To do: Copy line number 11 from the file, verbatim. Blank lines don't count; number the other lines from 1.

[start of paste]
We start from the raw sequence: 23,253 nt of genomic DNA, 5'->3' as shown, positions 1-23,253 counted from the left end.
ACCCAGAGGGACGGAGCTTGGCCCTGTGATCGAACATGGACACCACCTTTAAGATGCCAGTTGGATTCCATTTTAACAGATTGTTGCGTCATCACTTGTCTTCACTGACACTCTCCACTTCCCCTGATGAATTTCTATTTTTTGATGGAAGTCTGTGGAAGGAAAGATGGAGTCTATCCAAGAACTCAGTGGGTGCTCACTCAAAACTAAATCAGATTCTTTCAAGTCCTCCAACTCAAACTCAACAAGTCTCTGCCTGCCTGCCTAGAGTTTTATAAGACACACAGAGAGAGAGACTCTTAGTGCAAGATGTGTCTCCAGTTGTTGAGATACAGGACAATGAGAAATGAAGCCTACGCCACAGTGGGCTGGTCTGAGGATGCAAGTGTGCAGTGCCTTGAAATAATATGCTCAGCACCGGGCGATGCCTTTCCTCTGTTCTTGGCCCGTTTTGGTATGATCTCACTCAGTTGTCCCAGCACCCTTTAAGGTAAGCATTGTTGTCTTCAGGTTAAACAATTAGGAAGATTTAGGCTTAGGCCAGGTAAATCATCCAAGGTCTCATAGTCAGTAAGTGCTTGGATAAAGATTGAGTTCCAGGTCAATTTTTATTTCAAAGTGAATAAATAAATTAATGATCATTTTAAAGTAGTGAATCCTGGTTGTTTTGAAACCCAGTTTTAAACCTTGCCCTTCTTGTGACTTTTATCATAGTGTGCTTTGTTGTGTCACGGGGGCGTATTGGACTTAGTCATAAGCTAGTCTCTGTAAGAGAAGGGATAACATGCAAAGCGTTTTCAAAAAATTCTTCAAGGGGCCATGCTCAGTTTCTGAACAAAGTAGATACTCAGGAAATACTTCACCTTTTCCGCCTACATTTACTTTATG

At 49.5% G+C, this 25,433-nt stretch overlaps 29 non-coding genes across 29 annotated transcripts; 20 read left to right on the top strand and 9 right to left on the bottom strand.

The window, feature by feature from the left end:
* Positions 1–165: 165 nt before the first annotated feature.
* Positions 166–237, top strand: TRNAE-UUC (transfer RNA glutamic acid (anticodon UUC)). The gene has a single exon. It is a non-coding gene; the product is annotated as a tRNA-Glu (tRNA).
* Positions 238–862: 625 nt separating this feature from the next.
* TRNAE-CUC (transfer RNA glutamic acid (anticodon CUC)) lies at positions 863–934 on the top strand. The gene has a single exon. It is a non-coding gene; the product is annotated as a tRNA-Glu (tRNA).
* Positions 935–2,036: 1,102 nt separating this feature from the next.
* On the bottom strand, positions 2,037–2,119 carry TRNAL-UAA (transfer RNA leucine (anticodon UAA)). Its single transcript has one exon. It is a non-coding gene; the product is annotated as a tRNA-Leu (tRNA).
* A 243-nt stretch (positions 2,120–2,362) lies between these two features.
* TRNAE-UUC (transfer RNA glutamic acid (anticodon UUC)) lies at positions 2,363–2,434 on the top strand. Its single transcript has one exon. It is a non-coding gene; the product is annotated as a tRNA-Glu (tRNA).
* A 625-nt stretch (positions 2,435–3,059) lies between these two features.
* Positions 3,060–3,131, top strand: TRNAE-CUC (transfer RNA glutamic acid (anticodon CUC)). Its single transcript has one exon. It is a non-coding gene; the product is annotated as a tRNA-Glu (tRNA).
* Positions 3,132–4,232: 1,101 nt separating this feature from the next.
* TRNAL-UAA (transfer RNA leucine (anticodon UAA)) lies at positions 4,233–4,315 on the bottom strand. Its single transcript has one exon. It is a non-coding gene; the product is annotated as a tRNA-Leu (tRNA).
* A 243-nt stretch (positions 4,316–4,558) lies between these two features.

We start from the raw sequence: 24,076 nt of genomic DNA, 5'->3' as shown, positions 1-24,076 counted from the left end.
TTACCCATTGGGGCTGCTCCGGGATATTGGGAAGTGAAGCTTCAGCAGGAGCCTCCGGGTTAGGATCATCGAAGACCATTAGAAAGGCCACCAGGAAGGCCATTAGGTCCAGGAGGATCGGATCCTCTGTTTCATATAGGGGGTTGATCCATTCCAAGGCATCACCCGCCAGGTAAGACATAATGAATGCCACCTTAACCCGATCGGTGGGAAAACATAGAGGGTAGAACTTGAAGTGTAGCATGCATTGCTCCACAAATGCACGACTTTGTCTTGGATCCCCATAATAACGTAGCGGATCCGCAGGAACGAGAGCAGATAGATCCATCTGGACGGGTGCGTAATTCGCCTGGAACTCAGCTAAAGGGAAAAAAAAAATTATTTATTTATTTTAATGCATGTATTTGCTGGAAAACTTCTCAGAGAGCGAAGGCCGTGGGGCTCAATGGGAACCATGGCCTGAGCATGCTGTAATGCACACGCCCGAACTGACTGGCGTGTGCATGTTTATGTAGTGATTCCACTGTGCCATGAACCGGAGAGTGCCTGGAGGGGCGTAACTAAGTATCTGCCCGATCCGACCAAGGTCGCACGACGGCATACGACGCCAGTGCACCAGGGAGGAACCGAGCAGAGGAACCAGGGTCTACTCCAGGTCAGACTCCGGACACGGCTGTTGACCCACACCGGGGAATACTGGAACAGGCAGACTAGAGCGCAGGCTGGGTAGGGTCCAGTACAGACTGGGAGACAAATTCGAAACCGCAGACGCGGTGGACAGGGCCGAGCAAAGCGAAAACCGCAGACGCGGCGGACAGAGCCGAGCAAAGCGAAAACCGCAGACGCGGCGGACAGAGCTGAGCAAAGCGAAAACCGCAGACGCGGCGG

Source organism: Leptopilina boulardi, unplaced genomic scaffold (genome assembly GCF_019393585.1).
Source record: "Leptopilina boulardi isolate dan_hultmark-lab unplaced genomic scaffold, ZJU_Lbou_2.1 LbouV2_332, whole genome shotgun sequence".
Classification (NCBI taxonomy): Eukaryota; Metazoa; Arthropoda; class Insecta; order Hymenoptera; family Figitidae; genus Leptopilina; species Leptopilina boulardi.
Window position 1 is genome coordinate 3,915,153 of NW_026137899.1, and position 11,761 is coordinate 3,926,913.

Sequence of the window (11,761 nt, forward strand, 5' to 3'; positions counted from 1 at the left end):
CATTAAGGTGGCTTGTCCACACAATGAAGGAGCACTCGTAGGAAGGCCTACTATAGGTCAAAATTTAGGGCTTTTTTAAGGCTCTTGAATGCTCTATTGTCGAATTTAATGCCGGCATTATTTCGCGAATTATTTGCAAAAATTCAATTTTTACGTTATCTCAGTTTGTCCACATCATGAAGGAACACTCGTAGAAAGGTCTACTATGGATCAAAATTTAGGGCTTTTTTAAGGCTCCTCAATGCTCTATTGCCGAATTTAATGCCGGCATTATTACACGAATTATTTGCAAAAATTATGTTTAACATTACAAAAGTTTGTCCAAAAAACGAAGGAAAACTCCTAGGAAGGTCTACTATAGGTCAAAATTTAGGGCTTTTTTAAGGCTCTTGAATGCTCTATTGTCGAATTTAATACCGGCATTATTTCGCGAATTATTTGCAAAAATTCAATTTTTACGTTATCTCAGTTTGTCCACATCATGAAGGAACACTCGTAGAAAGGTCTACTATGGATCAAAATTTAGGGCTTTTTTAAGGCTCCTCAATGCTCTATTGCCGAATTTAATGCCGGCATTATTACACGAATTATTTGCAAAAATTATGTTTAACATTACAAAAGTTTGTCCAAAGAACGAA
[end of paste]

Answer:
* A 243-nt stretch (positions 2,120–2,362) lies between these two features.